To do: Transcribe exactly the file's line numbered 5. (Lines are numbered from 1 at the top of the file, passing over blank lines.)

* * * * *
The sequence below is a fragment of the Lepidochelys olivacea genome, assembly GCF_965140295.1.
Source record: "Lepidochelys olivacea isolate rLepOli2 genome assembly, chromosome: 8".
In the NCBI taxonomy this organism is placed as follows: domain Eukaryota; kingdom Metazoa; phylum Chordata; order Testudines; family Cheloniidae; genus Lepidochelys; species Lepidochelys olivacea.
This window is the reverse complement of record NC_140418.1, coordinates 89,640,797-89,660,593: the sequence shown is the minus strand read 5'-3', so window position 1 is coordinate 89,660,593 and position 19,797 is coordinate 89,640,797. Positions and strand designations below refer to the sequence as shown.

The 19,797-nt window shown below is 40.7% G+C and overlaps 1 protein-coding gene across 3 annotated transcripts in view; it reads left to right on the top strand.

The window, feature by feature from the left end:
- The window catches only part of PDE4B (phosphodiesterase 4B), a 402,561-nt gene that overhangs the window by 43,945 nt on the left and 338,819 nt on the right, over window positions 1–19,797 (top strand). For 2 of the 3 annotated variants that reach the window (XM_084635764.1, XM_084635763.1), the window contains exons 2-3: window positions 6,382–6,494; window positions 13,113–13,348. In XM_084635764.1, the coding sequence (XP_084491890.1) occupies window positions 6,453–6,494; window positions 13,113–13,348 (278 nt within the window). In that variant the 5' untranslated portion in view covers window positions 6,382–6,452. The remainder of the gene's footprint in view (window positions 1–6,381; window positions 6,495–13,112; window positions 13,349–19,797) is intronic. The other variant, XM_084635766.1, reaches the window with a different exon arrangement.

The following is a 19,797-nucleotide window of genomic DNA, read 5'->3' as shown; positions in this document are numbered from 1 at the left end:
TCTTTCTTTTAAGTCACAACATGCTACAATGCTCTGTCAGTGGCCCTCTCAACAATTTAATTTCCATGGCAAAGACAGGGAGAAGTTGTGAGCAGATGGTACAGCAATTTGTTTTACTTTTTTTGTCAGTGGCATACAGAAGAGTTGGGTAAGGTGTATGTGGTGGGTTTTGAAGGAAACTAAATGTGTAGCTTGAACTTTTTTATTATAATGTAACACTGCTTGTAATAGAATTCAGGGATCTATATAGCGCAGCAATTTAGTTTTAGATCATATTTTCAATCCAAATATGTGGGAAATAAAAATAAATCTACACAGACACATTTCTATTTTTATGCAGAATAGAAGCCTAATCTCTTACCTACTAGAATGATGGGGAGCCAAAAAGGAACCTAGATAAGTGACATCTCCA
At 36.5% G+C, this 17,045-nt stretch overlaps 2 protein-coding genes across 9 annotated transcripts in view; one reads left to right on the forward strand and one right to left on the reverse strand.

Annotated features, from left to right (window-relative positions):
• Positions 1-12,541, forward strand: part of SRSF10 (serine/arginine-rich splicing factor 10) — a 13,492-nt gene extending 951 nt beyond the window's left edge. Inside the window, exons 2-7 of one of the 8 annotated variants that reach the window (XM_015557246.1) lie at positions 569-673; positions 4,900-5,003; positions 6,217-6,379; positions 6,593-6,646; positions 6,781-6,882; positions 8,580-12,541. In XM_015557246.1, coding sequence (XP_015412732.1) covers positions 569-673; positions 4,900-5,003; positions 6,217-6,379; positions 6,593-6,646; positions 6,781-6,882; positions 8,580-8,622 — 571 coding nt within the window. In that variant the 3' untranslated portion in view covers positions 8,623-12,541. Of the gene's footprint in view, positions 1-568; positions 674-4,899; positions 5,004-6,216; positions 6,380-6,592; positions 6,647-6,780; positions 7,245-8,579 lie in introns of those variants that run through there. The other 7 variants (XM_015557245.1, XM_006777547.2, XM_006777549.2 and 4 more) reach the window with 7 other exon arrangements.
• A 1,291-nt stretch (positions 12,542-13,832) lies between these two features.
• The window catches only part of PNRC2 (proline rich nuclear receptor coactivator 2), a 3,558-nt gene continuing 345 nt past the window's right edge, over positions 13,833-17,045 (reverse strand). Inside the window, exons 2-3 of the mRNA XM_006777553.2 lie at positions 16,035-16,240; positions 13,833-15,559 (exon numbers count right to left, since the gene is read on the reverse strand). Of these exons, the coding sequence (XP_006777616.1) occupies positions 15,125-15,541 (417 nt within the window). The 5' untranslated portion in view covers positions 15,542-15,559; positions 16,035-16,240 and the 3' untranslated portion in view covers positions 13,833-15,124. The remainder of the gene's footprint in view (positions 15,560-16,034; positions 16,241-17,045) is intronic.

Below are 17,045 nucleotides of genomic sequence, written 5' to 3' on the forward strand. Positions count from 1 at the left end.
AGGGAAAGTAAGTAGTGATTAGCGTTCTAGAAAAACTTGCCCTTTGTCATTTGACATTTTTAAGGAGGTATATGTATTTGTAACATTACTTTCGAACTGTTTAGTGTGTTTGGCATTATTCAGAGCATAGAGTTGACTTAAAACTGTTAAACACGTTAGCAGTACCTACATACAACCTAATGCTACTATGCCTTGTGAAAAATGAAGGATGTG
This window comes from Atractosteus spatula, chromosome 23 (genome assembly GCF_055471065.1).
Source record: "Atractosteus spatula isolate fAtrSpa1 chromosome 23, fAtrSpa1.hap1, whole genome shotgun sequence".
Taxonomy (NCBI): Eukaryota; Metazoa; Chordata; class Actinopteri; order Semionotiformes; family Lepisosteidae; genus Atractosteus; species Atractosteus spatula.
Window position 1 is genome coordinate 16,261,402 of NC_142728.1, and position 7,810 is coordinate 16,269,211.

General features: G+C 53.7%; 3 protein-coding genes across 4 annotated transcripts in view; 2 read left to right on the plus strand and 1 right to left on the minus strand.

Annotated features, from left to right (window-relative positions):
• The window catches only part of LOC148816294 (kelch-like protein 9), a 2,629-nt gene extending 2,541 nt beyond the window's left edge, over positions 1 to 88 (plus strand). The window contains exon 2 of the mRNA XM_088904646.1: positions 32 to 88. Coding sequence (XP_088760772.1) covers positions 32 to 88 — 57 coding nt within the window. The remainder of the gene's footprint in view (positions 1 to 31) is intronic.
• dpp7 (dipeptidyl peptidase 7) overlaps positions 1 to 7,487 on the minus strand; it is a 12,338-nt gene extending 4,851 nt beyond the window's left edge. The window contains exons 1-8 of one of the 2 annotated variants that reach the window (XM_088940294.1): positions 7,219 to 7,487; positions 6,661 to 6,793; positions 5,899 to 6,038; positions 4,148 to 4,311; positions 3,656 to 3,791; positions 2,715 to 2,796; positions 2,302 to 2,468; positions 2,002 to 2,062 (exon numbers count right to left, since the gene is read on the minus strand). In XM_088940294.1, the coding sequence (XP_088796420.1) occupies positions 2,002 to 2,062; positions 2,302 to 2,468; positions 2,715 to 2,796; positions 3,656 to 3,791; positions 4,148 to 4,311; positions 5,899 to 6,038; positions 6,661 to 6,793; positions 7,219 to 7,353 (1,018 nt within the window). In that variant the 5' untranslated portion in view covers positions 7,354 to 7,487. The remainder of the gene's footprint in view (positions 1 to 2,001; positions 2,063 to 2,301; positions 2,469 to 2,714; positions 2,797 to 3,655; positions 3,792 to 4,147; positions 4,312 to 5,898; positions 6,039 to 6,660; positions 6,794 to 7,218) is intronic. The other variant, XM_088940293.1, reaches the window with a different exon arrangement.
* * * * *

The 19,797-nt window shown below is 40.7% G+C and overlaps 1 protein-coding gene across 3 annotated transcripts in view; it reads left to right on the top strand.